Essential driving advice to tell your teenage driver

Essential driving advice to tell your teenage driver

As the parent of a teenage driver who has just obtained their learner licence and is eager to storm the roads, imparting basic driving education is highly necessary for the early driving days. Establishing safe driving habits from the onset will ensure your teenager will feel confident driving alone, creating safe driving habits, and making them less prone to accidents. In this article, we reveal the essential tips to share with your learner driver, emphasising the basics of legal driving practices and safe driving methods.

Wear a seat belt always

Despite wearing a seat belt being legal standard within the entire of Australia, many learner drivers believe there are occasions when there are exceptions to this rule. Primarily, these occasions include while in public car parks, within the driveway, or driving through rural, low-density areas. As the parent, you know this isn’t the case, and it’s essential to set your teen straight. Accidents can occur anywhere; not-at-fault accidents can happen in a shopping carpark, where a driver can unexpectedly reverse into your car, for example. Without proper safety measures, small fender benders can cause serious harm.

Speed limits are fixed

Teenage drivers can become easily influenced by what other drivers do and how their peers and loved ones behave in the car. Speeding is one of many liberties teens take on the road, usually from the pressure to keep up with the vehicles around them. Driving too fast for the conditions is easily one of the most common causes of pile-up accidents, not-at-fault collisions, and smashes with stationary objects, such as trees and poles.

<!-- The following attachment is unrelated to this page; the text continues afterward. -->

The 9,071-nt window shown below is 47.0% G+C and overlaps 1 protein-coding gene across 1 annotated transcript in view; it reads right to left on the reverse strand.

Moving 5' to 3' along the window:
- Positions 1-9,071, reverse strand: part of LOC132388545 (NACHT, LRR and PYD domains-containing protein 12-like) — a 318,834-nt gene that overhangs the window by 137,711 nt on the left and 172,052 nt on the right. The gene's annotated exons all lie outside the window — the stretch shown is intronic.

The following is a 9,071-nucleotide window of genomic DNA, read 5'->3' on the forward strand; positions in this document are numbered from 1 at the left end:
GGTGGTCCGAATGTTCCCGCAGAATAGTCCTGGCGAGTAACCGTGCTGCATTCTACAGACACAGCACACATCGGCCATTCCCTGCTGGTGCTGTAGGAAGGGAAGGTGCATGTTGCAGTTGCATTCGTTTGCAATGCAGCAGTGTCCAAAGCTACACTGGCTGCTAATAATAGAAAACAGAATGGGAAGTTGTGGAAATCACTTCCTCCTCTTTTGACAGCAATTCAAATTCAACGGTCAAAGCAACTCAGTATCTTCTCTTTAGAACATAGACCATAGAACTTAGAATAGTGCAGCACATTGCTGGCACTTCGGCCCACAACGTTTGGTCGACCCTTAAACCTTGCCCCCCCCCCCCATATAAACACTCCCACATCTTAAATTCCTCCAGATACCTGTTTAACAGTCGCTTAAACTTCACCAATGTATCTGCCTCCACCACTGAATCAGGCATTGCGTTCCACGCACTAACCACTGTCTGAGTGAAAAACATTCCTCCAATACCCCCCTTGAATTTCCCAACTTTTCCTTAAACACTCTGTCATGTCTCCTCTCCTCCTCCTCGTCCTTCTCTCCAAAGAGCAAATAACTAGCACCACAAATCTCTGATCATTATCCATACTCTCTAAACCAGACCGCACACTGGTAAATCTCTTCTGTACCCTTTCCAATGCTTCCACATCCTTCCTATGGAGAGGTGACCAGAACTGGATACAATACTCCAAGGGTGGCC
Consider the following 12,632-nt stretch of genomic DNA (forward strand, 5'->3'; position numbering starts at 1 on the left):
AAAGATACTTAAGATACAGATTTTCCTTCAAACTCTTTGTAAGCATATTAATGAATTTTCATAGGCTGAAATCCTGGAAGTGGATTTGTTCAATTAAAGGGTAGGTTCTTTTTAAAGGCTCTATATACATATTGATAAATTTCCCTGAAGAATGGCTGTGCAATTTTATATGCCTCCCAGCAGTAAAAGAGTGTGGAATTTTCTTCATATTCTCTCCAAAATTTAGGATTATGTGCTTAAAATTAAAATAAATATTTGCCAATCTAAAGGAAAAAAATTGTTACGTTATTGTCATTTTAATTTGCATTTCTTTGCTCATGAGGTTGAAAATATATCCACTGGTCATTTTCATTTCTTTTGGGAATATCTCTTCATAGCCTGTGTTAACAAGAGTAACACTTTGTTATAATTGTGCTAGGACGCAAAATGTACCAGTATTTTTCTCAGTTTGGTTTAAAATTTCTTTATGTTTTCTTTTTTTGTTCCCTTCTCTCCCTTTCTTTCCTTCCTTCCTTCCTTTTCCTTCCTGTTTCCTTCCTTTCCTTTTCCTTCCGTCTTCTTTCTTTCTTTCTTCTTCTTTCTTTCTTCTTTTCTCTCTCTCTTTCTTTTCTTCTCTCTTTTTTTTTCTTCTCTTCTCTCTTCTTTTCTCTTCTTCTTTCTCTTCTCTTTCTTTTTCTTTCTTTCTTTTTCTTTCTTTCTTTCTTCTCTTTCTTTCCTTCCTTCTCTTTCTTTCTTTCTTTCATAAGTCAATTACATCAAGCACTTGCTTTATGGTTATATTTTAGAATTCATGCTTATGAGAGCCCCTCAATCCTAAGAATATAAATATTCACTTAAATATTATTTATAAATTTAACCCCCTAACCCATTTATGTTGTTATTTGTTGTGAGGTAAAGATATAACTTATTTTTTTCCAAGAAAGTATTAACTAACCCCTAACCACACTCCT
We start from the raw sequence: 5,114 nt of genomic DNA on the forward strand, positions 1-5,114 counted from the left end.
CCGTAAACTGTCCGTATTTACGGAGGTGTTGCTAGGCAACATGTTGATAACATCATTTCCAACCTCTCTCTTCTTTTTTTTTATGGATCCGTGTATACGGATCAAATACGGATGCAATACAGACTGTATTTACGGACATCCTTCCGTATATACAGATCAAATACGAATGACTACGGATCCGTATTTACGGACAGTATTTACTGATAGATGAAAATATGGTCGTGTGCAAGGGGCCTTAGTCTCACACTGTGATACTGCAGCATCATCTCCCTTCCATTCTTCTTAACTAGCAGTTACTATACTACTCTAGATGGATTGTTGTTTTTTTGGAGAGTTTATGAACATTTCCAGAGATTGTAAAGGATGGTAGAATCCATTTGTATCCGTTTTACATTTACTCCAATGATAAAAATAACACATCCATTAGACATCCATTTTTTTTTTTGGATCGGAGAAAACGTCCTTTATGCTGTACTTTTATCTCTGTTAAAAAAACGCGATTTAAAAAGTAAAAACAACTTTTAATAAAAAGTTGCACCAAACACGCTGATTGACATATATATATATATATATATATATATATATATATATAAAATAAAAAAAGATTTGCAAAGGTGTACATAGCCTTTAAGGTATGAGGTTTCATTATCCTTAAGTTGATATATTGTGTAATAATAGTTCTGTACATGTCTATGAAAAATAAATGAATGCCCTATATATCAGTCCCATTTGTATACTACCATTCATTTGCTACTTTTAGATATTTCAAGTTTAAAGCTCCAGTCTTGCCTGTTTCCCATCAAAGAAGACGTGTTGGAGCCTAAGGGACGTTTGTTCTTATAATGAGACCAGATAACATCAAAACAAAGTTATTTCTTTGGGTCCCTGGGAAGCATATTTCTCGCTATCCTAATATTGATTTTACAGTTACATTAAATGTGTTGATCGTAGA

Don’t drive in the blind spot of others

Teen drivers will learn very quickly about the blind spot in their car, the allusive position when other traffic becomes hidden from the rear vision and side mirrors. As teens will learn to check their blind spot, most learner drivers forget about the blind spots of other cars and aren’t fully aware of the risk of being hidden to other drivers. Teen drivers should be discouraged from driving in this position; educate your teen where beside each car the safest spot is, either in front or dropped back behind enough to see the rear vision mirror of the vehicle in front.

Managing car accidents

Whether we like it or not, parents need to accept that their children will likely be in a car accident during their driving life. Education on what to do is vital, as this will help to eliminate doubt and fear in an extremely stressful situation. Whether they caused the accident, or for a not-at-fault accident, teach your teen how to handle a collision, outlining who to call for injured passengers, and how to receive towing assistance.

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